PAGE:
Drive My Car Review, Drive My Car Haruki Murakami

Drive My Car’ Review: A Director Takes Your Heart for a Spin

There is a brief transition into the three-hour opening run of Japanese director Ryusuke Hamaguchi’s stunning “Drive My Car”, where the wheels of the film’s integral automobile are turned into spinning reels of cassette tape in a recorder. For a moment, they fuse, almost as if the sound captured on that device acts as the vehicle’s fuel. And in a sense it happens, because he’s like a Sonic Ghost mile after mile with the audio driver.

Underestimated in its extravagant awards, it is the second Hamaguchi-helmed feature released this year (the other being “Wheel of Fortune and Fantasy”), one of Haruki Murakami’s short stories from Men Without Women. Selected as Japan’s entry for the Best International Feature Film Oscar – the first time the filmmaker’s work received the honour – “Drive My Car” is the epitome of his deserved success.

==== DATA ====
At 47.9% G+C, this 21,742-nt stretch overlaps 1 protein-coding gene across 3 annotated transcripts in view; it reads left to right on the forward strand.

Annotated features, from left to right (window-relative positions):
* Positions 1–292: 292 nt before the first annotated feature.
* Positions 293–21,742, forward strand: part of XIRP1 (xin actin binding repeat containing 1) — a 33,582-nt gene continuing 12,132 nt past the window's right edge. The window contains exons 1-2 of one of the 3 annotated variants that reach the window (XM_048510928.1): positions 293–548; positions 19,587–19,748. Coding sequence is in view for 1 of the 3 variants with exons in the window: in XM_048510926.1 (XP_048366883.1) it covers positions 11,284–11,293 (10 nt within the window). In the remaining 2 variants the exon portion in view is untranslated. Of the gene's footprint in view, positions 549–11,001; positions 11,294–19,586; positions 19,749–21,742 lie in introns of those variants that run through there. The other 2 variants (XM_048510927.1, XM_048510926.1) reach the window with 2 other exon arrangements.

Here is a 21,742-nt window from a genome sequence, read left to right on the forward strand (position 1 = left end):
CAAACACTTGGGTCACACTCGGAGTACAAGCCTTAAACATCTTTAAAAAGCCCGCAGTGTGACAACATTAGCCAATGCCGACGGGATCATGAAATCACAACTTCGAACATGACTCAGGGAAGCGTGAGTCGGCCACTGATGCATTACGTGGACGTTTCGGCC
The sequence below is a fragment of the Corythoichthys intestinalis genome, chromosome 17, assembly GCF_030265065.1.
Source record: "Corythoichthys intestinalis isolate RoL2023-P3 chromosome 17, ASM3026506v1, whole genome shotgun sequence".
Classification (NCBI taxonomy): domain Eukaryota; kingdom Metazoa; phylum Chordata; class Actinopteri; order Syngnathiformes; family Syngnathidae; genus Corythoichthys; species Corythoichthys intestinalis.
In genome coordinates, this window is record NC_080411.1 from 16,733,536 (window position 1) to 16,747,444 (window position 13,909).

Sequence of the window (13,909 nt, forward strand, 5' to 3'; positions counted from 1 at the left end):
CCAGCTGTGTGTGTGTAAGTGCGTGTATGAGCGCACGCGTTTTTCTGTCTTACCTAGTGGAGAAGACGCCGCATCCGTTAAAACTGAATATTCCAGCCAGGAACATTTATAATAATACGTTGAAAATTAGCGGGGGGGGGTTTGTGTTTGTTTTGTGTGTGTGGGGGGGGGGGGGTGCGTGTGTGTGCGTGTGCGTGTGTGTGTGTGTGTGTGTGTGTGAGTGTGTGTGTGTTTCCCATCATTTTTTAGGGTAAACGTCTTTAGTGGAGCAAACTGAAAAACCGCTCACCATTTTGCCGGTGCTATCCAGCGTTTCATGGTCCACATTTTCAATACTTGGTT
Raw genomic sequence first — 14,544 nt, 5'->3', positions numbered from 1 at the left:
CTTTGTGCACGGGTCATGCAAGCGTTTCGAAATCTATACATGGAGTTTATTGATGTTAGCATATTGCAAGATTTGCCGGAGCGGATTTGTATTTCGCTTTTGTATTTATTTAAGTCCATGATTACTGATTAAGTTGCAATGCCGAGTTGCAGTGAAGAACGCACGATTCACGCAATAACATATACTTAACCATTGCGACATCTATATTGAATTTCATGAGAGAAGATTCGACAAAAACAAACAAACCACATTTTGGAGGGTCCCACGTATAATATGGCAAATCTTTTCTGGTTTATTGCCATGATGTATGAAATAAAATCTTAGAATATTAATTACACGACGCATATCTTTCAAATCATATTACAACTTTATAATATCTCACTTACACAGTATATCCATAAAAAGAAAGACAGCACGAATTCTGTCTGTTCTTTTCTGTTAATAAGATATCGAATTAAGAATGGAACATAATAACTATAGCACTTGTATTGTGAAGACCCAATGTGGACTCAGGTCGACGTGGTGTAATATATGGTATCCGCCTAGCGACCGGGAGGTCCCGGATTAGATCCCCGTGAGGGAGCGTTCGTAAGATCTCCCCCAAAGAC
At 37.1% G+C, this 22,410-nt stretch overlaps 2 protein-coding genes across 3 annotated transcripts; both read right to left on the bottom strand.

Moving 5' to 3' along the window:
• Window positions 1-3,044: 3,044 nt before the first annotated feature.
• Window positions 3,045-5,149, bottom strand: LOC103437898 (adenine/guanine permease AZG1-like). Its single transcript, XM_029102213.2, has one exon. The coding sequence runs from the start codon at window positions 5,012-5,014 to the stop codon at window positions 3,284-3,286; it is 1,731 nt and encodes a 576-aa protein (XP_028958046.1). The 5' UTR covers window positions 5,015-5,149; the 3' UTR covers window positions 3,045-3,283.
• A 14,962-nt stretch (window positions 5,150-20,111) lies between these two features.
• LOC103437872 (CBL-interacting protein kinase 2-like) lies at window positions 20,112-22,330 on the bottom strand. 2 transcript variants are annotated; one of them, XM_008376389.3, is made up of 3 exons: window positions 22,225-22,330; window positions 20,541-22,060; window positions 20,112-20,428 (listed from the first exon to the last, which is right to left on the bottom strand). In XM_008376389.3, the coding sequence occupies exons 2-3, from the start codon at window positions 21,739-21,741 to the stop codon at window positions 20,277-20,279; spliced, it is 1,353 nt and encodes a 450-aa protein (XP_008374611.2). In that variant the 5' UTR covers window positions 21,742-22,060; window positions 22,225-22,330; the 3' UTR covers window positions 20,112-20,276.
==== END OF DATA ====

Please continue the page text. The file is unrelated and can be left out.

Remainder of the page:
After a post-coital pacification, actor and theater director Yusuke Kafuku (Hidetoshi Nishijima) and his wife, screenwriter Otto (Rika Kirishima), verbally prepare a story for their next television project. They talk about a teenage girl who becomes so infatuated with a classmate that she infiltrates his house to steal unmatched souvenirs. His innate imagery sets in as one of the storytelling layers that eventually overlap with self-referential grace under the auspicious narrative guidance of Hamaguchi and co-screenwriter Takamasa O.

Two years after a personal tragedy coupled with unresolved resentment, Yusuke moves to Hiroshima, a city with its own history of disaster, to perform a new stage version of Anton Chekhov’s Uncle Vanya by the actors. Performed by actors who speak their native language. As part of the job, he must agree to hire a driver, a condition for which he is reluctant. Getting behind the wheel of your older, two-door model is ritualistic in its importance.